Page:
Minimalism At Home

Photo by Darwin Vegher on UnsplashPhoto by Darwin Vegher on Unsplash

In one sense, a home is a personal museum.”

I was in the middle of cleaning out my closet and coming into contact with items from my past when I ran across this piece from Annie Midori Atherton. Although I was in the process of letting some things go, I was also recapturing the memories and magic of other things that had been stashed away. I had 3 apple crates full of CDs blocking my ability to walk into the closet and access other items. When I gained th ability to play the CDs, it didn’t just expand my musical selection. It also led me to objects that had significance in my life. Not just for their songs, but for their physical presence and their art.

I’m reconsidering these mementos and many others as I try to clear out space in the small apartment I share with my husband and toddler. But I can’t seem to give them away. So they collect in the corners of rooms, evoking the randomness of a thrift store—and not the twee, curated kind. I don’t necessarily love the look of mismatched junk congesting the nooks and crannies of my home, but the clutter satisfies a deeper emotional need. Collectively, it represents every stage of my life, the lives of relatives who have died, and now the life of my not-quite-2-year-old daughter. It connects me to people and times that would otherwise feel lost.

For the last few years, I’ve been trying to minimize. As I’ve become more dependent of my computing devices to deliver media and experiences, though, I can’t help but feel that something has been lost. Seeing everything through a screen can be a bit like only experiencing nature through a window to the outside. Not that there isn’t value to that sort of experience. I once heard an Orthodox priest from the city of the salt lake describe venerating an icon as being like kissing his child through a window. Of course, given the chance, you would much rather be with the subject of the icon in the flesh or kiss you child on their head. In addition, we Orthodox Christians believe that there is a mystical connection between the icon and its subject that doesn’t exist with ordinary objects. Still, the analogy holds some value, as the objects we can associate with people or places carry more imbued weight in person than they can mediated through a screen.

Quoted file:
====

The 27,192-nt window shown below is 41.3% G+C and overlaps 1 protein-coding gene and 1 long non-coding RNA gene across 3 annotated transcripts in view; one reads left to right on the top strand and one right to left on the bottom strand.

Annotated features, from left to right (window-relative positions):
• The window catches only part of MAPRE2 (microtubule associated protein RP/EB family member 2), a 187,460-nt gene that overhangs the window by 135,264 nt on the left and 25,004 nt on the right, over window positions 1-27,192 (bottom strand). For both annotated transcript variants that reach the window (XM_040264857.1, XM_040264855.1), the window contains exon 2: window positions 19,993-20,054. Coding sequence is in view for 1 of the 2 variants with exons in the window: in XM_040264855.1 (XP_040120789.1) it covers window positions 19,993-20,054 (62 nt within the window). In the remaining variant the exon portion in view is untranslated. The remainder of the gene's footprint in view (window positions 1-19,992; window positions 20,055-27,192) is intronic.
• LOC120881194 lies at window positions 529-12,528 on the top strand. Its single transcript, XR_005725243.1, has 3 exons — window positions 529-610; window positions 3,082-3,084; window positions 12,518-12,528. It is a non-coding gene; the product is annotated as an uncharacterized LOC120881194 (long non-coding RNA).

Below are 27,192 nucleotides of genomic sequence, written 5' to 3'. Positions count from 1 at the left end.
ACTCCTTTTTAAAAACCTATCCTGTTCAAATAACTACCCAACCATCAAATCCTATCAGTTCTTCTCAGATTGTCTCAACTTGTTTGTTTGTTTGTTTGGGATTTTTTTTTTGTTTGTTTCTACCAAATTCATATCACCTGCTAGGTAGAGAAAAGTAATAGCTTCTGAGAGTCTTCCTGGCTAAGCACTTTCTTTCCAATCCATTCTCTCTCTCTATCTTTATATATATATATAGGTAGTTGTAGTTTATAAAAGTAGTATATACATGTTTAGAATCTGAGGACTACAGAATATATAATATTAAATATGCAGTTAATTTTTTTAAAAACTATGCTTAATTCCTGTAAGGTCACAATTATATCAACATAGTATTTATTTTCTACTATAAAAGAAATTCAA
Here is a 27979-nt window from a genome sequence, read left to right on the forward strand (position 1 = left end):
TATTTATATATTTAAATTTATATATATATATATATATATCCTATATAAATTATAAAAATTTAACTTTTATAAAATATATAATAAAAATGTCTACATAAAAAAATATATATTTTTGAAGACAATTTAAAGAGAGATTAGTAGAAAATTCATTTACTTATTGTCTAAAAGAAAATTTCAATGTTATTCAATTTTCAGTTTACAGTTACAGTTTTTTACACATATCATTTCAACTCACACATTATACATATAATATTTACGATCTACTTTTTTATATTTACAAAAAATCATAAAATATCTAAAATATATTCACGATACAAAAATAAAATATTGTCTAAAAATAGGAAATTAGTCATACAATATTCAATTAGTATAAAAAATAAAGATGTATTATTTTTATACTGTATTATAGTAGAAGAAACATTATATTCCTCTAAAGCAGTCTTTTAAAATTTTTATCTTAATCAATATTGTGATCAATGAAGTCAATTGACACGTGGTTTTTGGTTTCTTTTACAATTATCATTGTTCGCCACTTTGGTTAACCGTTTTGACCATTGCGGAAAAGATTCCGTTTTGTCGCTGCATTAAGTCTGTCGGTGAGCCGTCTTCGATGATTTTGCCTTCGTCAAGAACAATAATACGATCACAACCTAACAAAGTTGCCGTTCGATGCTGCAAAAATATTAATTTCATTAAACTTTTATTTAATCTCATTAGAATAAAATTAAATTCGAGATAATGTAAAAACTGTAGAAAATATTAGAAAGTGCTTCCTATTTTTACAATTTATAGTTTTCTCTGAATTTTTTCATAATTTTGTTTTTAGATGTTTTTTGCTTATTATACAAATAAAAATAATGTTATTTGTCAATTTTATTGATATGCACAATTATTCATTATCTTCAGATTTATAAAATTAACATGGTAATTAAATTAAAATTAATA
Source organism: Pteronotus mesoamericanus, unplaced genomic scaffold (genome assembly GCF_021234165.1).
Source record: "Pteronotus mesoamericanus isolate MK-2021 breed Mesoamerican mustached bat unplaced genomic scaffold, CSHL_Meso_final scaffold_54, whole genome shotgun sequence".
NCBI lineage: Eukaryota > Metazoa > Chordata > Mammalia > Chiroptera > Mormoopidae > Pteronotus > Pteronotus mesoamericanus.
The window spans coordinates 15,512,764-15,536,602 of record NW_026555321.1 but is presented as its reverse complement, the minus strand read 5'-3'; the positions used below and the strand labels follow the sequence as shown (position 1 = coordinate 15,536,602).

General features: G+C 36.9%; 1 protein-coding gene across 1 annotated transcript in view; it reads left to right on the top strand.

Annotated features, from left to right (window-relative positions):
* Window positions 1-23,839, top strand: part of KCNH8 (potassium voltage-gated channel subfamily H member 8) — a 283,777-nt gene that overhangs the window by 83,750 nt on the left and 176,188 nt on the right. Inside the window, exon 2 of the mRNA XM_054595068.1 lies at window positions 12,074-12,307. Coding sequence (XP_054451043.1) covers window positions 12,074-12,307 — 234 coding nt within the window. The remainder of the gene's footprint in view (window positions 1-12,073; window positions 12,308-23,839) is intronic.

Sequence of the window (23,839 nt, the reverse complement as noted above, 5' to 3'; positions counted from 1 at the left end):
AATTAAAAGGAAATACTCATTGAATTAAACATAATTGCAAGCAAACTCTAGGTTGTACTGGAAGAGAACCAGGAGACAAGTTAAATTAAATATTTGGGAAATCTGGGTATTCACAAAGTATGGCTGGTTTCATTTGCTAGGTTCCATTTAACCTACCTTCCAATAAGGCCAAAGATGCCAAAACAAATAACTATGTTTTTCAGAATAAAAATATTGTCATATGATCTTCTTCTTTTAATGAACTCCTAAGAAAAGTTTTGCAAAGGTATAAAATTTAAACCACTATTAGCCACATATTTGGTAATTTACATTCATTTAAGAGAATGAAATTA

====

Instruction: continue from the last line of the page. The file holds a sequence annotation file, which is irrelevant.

Most of my relations, my father included, did not lead particularly big lives. Their names are not carved into buildings or attached to scholarships. Only a handful of people think of them still, and one of those people is me. But their personal possessions remain and say: Someone was here. As I go about my day, folding laundry, or thinking through what needs to be done, my clutter reminds me of the people who have filled my life and, now, my apartment.

Like Atherton, I have objects that belonged to my grandparents that carry special meaning (like the carved wooden elephant from India — where my grandmother grew up — that I am looking at right now). While I still value minimalism as a concept that can bring a focus to what is truly important and keep us from getting too materialistic, I am trying not to be rigid about its implemenation.

Made with in North Carolina
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